What the election will not meanWhile in Thailand, I watched how Wednesday’s elections were reported. Once journalists quickly got past the first woman president, whose father was a dictator, sound byte, all reports noted how both candidates called for curtailing the chaebol’ influence on the Korean economy.
From my vantage point, I looked at the conservative party’s “light on the road to Damascas” epiphanies as not being substantially more than the old Korean form-over-substance behavior of “pomseng pomsa.” Madam Park badly needed to use the “minsaeng” or common people’s anchor in her campaign to align herself and her party closer to the alienated electorate than to the economic elite as epitomized by the chaebol oligarchy. Her chaebol reform promises were expected.
But, while both parties advocated some good ideas during the campaign, the fact remains that the chaebol have grown at least collectively, if not individually in some cases, to be more powerful in many areas than the ROK government. Consequently, no matter who took over the Blue House, it would be almost impossible to effectively implement campaign promises, unless the chaebol view substantial reforms to be in their own long-term best interests.
We should remember that both progressives and conservatives while in the Blue House have tried to curtail the chaebol’s grip on the economy - and all have effectively failed. Meanwhile, the chaebol’s power has only grown in the National Assembly. Their effective lobbying, as well as their latent threats in their being less geographically anchored than their regulators, cannot be discounted. All of which makes today’s politicians, regardless of ideology or intent, even less capable of bringing around real change in this critical area.
Stepping back for a moment, we may ask why would any form of dismantling the chaebol - at least to the levels common with major corporations in other major economies - be good for the economy? I can answer that in just three letters: P-S-Y.
What Psy with his “Gangnam Style” unintentionally illustrated is that when Koreans circumvent the massive corporate dictates, the entrepreneurial and artistic Korean genius percolates to the surface and unintentionally shames the big top-down bureaucratic approaches of large Korean organizations.
Today’s chaebol not only dominate but cynically, and inefficiently in the long term, suck out much of Korea’s vitality. Most Korean SMEs generally have few choices but to serve the chaebol as suppliers. While the chaebol have understandably attracted overseas accolades for their achievements, the larger story of how Korea inefficiently supports these corporate vampires remains largely unknown outside of Korea.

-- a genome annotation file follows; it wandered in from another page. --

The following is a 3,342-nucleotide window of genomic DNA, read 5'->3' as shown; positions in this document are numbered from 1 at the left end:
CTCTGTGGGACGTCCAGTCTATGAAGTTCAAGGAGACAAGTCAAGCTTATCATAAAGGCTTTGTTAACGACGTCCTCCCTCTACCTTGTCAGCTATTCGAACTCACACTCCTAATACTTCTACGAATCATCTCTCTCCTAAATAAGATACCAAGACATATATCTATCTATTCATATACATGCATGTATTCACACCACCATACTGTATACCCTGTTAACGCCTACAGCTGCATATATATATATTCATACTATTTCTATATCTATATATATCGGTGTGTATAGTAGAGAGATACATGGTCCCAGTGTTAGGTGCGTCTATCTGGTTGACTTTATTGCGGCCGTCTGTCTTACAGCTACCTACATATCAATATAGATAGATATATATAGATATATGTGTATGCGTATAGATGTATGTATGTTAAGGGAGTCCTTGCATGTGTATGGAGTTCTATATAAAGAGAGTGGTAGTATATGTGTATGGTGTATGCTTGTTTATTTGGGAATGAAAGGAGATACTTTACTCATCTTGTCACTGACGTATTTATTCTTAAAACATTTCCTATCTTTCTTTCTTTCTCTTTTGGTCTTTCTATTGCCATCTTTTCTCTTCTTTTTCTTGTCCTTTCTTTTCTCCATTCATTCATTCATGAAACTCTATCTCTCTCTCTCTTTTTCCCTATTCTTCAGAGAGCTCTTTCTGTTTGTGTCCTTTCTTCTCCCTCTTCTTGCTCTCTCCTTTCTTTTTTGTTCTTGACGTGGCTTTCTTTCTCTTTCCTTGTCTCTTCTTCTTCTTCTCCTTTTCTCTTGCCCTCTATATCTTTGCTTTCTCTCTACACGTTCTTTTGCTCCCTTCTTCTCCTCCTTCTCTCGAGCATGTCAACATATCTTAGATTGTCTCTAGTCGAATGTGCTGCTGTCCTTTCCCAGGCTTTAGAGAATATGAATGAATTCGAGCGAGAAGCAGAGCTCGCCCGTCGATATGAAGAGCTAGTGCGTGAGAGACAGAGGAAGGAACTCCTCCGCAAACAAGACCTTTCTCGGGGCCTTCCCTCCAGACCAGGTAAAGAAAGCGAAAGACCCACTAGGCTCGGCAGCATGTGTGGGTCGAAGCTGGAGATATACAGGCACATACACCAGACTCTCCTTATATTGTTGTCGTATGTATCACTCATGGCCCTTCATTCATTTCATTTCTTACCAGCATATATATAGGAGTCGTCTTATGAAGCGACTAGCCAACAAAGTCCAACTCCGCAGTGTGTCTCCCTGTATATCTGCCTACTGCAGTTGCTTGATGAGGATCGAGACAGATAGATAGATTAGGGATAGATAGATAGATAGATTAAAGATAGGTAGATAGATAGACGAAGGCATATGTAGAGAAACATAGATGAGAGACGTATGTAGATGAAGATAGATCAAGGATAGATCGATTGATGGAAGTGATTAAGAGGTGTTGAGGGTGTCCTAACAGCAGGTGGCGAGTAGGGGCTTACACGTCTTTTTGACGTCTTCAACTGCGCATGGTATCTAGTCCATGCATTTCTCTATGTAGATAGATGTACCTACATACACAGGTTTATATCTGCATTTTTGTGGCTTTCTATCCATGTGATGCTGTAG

What is good for the chaebol ultimately has been primarily good for the chaebol. Korea has benefitted from the positive spillages of chaebol successes, but not without major costs. There has been a remarkable lack of fairness in dealing with the chaebol for Korea’s SME suppliers, since for each supplier driven to bankruptcy by chaebol work scope creep, pricing reneging and unethical practices, there are several competing vendors waiting desperately to replace them.
Yet for all of Korean politicians’ talk about reforming the chaebol, it’s very much like people talking about the weather. That is, everyone talks about it but no one is able or willing to do anything about it. Taking on the largest chaebol legally or legislatively within Korea is not dissimilar to a kamikaze attack. Even if one wins, ultimately one must be prepared to make a supreme sacrifice. Unsurprisingly, we have yet to see any politician willing and able to face down the chaebol.
So is the situation hopeless? In the long run, I remain optimistic due to the chaebol’s self interests rather than any feckless government regulation. For example, today some of the forward-thinking chaebol are placing progressive Korean and even foreign executives in charge of large business units as parts of their drives to become better internationalized. As you would expect, these CEOs are smart, extraordinarily skilled - but they are also inherently more ethical in business than their peers.
With the rise of Chinese and other nations’ multinational corporations, the chaebol will discover that ethical behavior can be a competitive advantage in this increasingly information-connected world. Korea already has a superior reputation for now being a nation of laws. The next natural step is for its chaebol to become the preferred option among other players who make similar offerings but who still retain sordid foundations.
This kind of chaebol evolution will take more time than most people may like, but global competition is certain to have a much greater effect than politicians’ unfulfilled campaign promises in meeting Korean voters’ frustrated expectations.
*The author is president of Soft Landing Korea, a business development firm, and an alliance partner of Odgers Berndtson Japan, a global Big Six executive recruitment consulting company.
by Tom Coyner